It is amazing the things I find in the “New Releases” sections of bookstores and libraries. That is where I discovered Cassandra Cronenberg novella Down The Street. (Link to my review) In it, Cronenberg has brought forward a familiar tale of so many people we know and witness going through a mental and emotional crisis. A brilliant yet complex book, it attempts to enlighten us to grasp what is going on with so many family members and friends we have seen go through a meltdown yet are unable to help. Cronenberg answered a few questions for me via email recently
1) How has the reaction been to “Down The Street” been since it was released? Have there been any memorable responses to it you care to share?
A: Very good, I think. I have been very happy with the response. Yes, I guess I was most pleasantly surprised by the humour that was found in it. And some one said the main character was sweet and vicious, I think she said.
2) Your bio page on your website lists you as “painter, writer and filmmaker.” Is writing something you enjoy doing as compared as the two other endeavours you partake in?
A: Yes, I do enjoy writing very much. Writing and painting.
3) The cover art of “Down The Street” is listed as something you did. Is it a piece you did specifically for the book?
A: No, not in it’s original form. I did however, photograph the original piece in black and white for the book and then they cropped it and turned it upside down. I’m very happy with the cover. They did a great job.
4) How did you get involved with Quattro Books?
A writer friend of mine suggested that I send to them.
5) Who are your favourite writers? What are you reading right now?
Salinger, Dostoyevsky, Kafka, Paul Auster, William Burroughs, Jack Kerouac, Silvia Plath, Virginia Wolf, Charlotte Perkins Gilman (although I haven’t read very much of the last three), Margaret Atwood’s early work, some Timothy Findley, Robertson Davies, Henry Miller, Anais Nin. Also Stephen King
I just started re-reading Head Hunter and recently read Jesse Gilmour’s book, The Green Hotel, which is very good, also published by Quattro Fiction, and my father’s book Consumed.
6) Have you done any public readings for “Down The Street?” Has it been used for any reading circles or book clubs? If yes to any of those questions, how did you feel in participating in those events. If no, is it something you would like to partake in?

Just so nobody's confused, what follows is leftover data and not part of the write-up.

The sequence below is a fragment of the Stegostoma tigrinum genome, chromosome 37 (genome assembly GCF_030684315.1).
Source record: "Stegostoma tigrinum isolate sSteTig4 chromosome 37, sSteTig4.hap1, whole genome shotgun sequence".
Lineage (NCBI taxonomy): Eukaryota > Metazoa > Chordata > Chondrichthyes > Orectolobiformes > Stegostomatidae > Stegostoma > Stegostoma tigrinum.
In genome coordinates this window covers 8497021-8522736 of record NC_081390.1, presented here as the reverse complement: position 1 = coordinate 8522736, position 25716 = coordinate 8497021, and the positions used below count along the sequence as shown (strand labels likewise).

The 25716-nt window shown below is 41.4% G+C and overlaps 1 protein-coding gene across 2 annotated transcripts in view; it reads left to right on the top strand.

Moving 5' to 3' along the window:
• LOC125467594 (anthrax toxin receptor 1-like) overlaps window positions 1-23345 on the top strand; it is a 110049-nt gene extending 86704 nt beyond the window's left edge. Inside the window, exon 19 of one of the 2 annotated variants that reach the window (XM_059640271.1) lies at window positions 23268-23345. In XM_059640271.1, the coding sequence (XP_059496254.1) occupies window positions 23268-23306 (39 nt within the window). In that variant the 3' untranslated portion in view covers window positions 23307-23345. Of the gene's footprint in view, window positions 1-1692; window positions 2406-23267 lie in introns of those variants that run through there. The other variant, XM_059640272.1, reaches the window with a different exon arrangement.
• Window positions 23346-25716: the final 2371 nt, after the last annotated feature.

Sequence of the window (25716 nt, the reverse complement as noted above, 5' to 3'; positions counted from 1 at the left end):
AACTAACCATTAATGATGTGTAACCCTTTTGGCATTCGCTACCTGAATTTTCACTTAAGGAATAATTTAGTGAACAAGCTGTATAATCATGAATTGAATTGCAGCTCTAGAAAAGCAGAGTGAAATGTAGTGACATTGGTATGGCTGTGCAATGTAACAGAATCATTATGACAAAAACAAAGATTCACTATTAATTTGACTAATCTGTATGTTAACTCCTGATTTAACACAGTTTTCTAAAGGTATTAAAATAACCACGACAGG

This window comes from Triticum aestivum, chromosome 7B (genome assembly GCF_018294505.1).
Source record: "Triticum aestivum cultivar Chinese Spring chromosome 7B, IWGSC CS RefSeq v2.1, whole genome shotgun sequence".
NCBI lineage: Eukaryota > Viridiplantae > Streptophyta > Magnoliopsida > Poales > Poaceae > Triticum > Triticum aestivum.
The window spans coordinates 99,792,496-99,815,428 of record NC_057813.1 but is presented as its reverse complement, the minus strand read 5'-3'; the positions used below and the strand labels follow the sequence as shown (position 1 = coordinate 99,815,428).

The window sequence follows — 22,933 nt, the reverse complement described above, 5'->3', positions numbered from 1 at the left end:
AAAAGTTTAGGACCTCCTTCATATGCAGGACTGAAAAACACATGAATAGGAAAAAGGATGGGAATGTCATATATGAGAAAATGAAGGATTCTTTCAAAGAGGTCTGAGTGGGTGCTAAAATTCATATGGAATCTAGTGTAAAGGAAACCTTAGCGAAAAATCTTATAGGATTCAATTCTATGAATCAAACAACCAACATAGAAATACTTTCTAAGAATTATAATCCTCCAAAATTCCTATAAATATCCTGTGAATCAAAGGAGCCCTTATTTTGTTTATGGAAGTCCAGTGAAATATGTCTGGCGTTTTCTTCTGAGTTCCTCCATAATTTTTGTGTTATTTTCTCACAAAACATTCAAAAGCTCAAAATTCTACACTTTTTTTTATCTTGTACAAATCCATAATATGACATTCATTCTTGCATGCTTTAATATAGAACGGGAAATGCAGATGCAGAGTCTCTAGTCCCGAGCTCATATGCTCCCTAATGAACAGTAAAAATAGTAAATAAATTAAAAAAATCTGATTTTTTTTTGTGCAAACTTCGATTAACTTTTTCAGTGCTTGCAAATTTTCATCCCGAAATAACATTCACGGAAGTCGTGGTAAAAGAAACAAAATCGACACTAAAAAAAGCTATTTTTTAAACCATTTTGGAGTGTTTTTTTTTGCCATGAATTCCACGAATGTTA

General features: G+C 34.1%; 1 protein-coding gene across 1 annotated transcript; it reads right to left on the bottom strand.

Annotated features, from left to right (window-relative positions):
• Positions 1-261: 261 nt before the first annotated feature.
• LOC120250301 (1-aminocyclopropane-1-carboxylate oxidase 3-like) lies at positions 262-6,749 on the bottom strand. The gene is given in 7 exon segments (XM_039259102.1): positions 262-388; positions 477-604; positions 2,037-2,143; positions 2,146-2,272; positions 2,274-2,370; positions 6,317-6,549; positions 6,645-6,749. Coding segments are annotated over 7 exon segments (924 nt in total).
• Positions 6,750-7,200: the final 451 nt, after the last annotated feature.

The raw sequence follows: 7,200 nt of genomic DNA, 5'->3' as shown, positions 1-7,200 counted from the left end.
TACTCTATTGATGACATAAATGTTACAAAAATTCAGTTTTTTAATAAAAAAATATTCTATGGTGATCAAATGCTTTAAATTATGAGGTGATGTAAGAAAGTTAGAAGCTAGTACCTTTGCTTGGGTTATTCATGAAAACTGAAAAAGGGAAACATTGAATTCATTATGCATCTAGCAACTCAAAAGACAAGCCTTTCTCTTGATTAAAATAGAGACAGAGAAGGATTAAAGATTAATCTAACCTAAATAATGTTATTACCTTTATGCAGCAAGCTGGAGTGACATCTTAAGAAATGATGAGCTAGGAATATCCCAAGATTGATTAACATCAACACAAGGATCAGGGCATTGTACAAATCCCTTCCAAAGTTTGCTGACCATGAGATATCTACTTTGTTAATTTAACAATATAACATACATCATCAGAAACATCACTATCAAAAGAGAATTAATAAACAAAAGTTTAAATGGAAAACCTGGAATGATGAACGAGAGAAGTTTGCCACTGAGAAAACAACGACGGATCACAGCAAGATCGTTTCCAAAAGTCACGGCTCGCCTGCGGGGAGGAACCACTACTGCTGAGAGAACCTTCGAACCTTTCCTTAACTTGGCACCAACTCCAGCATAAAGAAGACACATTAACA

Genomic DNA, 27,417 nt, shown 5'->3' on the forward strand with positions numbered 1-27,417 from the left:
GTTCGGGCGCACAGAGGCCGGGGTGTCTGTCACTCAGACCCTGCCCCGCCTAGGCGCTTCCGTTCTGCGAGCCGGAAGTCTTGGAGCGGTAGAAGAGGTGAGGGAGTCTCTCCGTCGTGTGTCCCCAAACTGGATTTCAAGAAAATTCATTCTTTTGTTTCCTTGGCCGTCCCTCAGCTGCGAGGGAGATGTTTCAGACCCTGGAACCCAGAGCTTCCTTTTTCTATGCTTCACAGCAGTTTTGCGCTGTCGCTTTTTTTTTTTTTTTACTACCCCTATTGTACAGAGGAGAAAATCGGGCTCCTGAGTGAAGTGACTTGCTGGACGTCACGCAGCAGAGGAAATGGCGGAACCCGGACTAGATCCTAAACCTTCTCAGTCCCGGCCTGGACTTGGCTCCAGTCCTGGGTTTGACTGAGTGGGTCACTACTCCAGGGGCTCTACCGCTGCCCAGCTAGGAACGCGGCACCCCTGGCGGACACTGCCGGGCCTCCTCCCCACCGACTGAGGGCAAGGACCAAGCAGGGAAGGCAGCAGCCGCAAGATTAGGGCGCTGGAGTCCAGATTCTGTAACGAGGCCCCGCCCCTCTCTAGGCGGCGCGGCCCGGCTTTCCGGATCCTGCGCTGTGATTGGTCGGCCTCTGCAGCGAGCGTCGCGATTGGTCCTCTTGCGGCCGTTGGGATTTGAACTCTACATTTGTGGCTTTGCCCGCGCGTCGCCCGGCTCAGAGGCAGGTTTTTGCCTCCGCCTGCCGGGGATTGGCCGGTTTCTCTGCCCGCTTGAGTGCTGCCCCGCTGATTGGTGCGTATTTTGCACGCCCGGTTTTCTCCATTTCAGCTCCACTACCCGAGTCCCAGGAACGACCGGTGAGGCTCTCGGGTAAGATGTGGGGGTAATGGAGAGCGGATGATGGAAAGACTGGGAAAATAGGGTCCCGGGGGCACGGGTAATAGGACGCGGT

A: Yes, two public readings and one on the radio. No book clubs as of yet. Yes, I learned a lot about my writing giving readings.
7) Are you working on any new fiction right now? If yes, are there details you can share? If no, why not?
A: No. That’s a difficult question to answer; it’s all interconnected right now. And at the beginning, so to speak.
8) You seem to have an active role on social-media platforms like Facebook and Twitter. How do you like your experience with those programs?
A: Social media is an interesting tool. I have grown using these platforms; there are also many holes one can fall down. I think it can help when the work you do is mainly solitary. It also stores my information and reflects it back, and you can edit it! It is a bit of a trap as far as self-promotion goes, however.
9) You opened the book with the phrase “No characters or events are based on any reality” yet it seems that Itessa is such a familiar figure. Where did the notion of her come from?
A: Her name came from a Music Dictionary I picked up second hand, originally it was Istessa, it is an Italian word for tempo. And then I dropped the s. It’s funny because she doesn’t have an iphone or anything, so she really is Itessa before all of that, she is just discovering the on-line world really. That phrase is kind of a disclaimer and facetious at the same time.
10) The narrative of “Down The Street” in not a common one for most novels. Is the term ‘streams of consciousness’ the right term for the type for the book. Was it difficult to write in that style?
A: I think “streams of consciousness” is exactly right although my editor wasn’t so sure either, which still confuses me. It was very easy to write like that.